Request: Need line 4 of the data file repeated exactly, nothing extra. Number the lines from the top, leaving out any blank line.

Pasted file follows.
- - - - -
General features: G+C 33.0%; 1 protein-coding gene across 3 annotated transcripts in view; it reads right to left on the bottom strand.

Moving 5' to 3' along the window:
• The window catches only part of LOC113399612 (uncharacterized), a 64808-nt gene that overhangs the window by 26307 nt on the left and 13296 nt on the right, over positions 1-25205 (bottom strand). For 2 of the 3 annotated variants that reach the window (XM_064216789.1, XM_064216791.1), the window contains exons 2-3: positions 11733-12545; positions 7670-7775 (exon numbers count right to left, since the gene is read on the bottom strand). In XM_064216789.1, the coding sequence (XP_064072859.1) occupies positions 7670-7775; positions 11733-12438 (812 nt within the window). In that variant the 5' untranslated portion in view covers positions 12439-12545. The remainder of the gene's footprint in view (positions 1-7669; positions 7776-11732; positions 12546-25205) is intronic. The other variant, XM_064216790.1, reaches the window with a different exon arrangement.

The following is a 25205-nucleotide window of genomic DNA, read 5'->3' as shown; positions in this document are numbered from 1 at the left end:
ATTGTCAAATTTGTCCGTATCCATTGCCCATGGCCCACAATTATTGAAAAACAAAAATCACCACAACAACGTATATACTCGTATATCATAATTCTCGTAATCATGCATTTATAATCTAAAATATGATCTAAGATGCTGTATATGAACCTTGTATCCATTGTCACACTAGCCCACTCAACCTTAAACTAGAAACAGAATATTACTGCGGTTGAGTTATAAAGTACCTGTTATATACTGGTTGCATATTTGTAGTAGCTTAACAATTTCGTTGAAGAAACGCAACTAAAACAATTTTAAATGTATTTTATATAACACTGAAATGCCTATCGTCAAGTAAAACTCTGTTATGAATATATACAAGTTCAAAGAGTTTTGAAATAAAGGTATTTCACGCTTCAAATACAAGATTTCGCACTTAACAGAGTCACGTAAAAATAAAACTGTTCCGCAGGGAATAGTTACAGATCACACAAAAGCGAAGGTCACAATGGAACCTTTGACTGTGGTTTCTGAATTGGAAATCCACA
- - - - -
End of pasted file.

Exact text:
The following is a 25205-nucleotide window of genomic DNA, read 5'->3' as shown; positions in this document are numbered from 1 at the left end: